Even as the main stakeholder is said to be looking for a way out, there is a lot of optimism in the air about Canada’s LNG prospects since the federal government approved a major project last week. Malaysian state oil company Petronas denies that it is looking to bail on the project and sell its $27 billion stake in a west coast LNG plant, saying it will study the conditions that come with the approval, but the company has been hit hard by falling oil prices. LNG prices too have fallen by more than 70 per cent in two years, and the director of a Shell-backed project in British Columbia, Robert Dakers, commented that Canada missed the first wave of LNG demand.
Despite all that, the Conference Board of Canada says in a new report that LNG demand will return at the end of this decade, and new projects will be needed to meet that demand. In a statement about the LNG report, Canadian Industrial Outlook: Canada’s Gas Extraction Industry, Conference Board economist Carlos Murillo said that “the news is not all bad” for the industry, despite low prices. The government’s approval of the Pacific Northwest LNG project is a “positive development” for the industry, but the opportunity should not be taken for granted, he warns. “Cost competitiveness and time of entry must be kept top of mind in order for Canada to succeed in the growing global LNG market.”
Global investment in LNG has dropped off considerably. After growing at about 11 per cent per year over the last decade, reaching a cumulative $200 billion, investment in LNG is now expected to decrease at about 40 per cent per year, reaching a “rock-bottom” $4 billion.
While low prices will challenge the economics of new Canadian LNG projects, the news is not all bad for Canada’s gas extraction industry. New investment will still be needed to meet the world’s long-term demand for natural gassaid. However, this opportunity cannot be taken for granted. Cost competitiveness and time of entry must be kept top of mind in order for Canada to succeed in the growing global LNG market.
Still, the president and CEO of the Canadian Association of Petroleum Producers, Tim McMillan, wrote in the Vancouver Sun that liquefied natural gas provides a way for Canada to achieve two goals; maintain its commitment to the environment and find energy prosperity. According to McMillan, LNG provides a cleaner alternative for the 840 million people in India who currently rely on wood, charcoal, agricultural waste and dung for their primary fuel sources. “Natural gas does not just have the opportunity to be a fuel source for cooking. The IEA predicts global energy demand to increase by 32 per cent by 2040. Natural gas will be leading the charge with global demand expected to increase by 46 per cent by 2040.”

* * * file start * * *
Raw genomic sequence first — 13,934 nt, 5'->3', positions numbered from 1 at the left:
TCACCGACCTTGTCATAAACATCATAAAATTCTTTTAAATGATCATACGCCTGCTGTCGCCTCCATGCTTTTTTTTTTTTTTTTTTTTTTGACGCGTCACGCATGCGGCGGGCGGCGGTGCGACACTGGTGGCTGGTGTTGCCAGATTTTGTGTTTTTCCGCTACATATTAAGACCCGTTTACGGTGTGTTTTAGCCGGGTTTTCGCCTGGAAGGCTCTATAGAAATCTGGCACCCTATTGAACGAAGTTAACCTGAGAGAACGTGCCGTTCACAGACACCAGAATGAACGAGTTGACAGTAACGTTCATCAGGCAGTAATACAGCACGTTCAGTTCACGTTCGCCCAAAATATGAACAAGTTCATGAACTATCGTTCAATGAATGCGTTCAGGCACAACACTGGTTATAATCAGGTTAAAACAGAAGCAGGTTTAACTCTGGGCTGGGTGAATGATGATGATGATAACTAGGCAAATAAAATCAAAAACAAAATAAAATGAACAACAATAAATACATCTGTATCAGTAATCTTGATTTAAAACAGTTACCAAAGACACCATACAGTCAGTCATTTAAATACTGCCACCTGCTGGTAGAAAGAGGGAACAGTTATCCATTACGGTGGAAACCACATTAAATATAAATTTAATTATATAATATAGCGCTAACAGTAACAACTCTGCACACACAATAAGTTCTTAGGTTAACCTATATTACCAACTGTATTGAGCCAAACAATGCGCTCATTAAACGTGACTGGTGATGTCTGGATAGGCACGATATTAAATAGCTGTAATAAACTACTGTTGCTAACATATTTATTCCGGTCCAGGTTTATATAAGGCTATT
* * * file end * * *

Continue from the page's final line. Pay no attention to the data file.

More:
Of that demand, non-carbon sources like LNG will account for about one-quarter, along with solar and wind. “Canada can be the source and supplier of choice to boost quality of life at home and abroad,” wrote McMillan. LNG is the “perfect low-carbon partner” because it is not intermittent, like wind and solar. Canada is a “world-leading source” of natural gas, and Canada can make a difference in the lives of millions of people.
McMillan is far from being alone in his enthusiasm for Canada’s LNG future. Both industry and government leaders are talking about the Pacific Northwest and other projects going ahead. BC premier Christy Clark said confidently that natural gas prices would go up “any day” now, and the appetite for LNG in China and Japan was “really strong.” The BC Chamber of Commerce is also keen on the project, calling its approval a “monumental step” toward securing the future of BC and a much-needed boost to Canada’s economy.